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Printing Industry Exchange ( is pleased to have Steven Waxman writing and managing the Printing Industry Blog. As a printing consultant, Steven teaches corporations how to save money buying printing, brokers printing services, and teaches prepress techniques. Steven has been in the printing industry for thirty-three years working as a writer, editor, print buyer, photographer, graphic designer, art director, and production manager.

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Custom Printing: Flexography Excels in Package Printing

Custom printing services comprise multiple technologies, from letterpress to gravure, from digital to offset, from thermography to engraving to flexography. Whether you want to print custom labels to affix to your wine bottles or print custom decals to advertise your business, a printing technology exists that is ideally suited to your needs. Among these, one form of business printing with which you may not be familiar, but which you hold in your hand every time you pick up a carton of milk, is flexography.

What Is Flexography, and How Does It Differ from Offset Printing?

Flexography is a relief printing process that uses plates made out of rubber (wrapped around a cylinder on a printing press) to print text, halftones, etc., on paper or another substrate. The key word here is “relief.” Flexography (also referred to as “flexo”) uses plates on which the image area is raised and the non-image area is recessed. This is not unlike letterpress or even typewriter keys.

When you ink the raised portion of the rubber plate, it will print the text, photos, or art, but the recessed non-imaging areas, which receive no ink, will not print. In contrast, offset printing uses a flat printing plate and relies on the natural separation of oil and water (oily ink and water, in this case) to distinguish between printing and non-printing areas. Ink is attracted to the image areas (which are receptive to oil), while non-image areas repel the oily ink and attract water (and therefore do not print).

Flexo Is Ideal for Product Packaging.

The boxes of milk and prepared food you see in grocery stores more than likely were printed via flexography. So were the plastic bags you fill with oranges and apples. Or the fancy shopping bags and wrapping paper you use on holidays. Metallic foil, acetate, even corrugated boxes and brown kraft paper are often used as substrates for flexo printing services. Another item often printed this way is self-adhesive (Crack’n-Peel) labels. Some newspapers even print via flexography rather than offset.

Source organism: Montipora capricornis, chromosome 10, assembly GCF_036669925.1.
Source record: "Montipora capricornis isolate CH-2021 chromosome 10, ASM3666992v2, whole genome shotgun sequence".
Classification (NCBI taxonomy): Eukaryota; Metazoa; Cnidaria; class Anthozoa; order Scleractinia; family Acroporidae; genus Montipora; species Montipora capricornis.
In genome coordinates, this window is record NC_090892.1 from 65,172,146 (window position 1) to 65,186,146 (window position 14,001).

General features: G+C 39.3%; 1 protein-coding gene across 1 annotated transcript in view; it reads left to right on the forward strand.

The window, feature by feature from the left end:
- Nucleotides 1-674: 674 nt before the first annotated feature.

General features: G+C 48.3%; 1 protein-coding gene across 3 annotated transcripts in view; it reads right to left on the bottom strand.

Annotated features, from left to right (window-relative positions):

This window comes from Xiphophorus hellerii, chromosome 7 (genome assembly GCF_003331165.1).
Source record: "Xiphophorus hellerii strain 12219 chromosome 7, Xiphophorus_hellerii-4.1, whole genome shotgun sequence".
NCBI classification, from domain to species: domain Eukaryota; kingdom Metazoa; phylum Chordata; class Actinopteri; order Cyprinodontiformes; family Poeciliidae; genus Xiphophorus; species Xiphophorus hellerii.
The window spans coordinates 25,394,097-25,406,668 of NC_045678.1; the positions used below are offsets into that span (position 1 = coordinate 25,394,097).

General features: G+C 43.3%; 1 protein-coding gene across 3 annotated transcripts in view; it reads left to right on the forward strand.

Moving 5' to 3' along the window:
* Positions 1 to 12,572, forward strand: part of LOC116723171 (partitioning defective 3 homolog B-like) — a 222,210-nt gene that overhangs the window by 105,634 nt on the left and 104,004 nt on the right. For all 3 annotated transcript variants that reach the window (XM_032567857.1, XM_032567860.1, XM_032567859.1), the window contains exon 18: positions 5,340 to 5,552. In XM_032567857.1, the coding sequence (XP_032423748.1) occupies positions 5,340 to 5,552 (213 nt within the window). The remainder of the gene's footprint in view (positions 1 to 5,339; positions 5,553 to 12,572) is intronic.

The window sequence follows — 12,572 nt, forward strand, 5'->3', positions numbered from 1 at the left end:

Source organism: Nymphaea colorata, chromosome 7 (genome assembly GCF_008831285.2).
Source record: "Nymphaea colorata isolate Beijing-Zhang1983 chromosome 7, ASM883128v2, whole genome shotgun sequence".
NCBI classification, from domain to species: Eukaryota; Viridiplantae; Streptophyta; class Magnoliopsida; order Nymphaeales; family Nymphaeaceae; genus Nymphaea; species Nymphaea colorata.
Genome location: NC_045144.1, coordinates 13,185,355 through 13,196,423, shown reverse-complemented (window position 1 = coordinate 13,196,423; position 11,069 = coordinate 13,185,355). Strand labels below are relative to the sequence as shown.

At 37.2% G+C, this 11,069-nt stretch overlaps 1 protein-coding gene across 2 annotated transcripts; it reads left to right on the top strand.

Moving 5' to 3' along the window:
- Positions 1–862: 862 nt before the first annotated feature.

Flexo inks are water-based rather than oil-based (unlike offset inks). They are also not as thick as offset inks, and hence they dry faster (which allows for faster production operations and therefore lower costs).

How Do You Know When a Printed Product Was Produced Via Flexography?

1. Offset lithography will print finer type and halftone dots than flexography, so look for crisp (or slightly fuzzy) edges with your loupe to determine the printing technology. Dot gain is also higher on a flexo press than an offset press.
2. From one press sheet to another you will also see more consistent output with offset than with flexo printing.
3. Look at the area screens and halftones. Flexographic minimum (highlight) dots will not be lighter than 2-3 percent. In other words, an offset press can reproduce a lighter halftone dot than a flexo press can.
4. Finally, using a loupe, look for halos around the type. The outside edges of the type letterforms may be denser (or ever so slightly raised) on a flexo printed sheet than an offset printed sheet. It may look as though someone had traced around areas of ink (type and art) with the same color of ink.

The good news is that this custom printing process has been improving, but if you’re trying to determine the printing method used, these tests will help. Plus, you can factor in the substrate (such as the non-porous food packaging materials) when determining how a product was printed.

Choose flexography for printing custom decals, custom labels, wrapping paper, or flexible packaging for such items as food. In your research, look for printing companies that specialize in this process, since most commercial business printing vendors do not have this capability.

10 Responses to “Custom Printing: Flexography Excels in Package Printing”

  1. Hello! This article is amazing, well written and with all the important information. I’d like to see more posts like this.

  2. Excellent site. Lots of useful info here. I am sending it to some pals and also sharing in delicious. And of course, thank you for your effort!

  3. Laser Etcher says:

    I’m happy that you shared this useful information with us.

  4. Excellent weblog here!

  5. Fantastic points. You now have a new reader.


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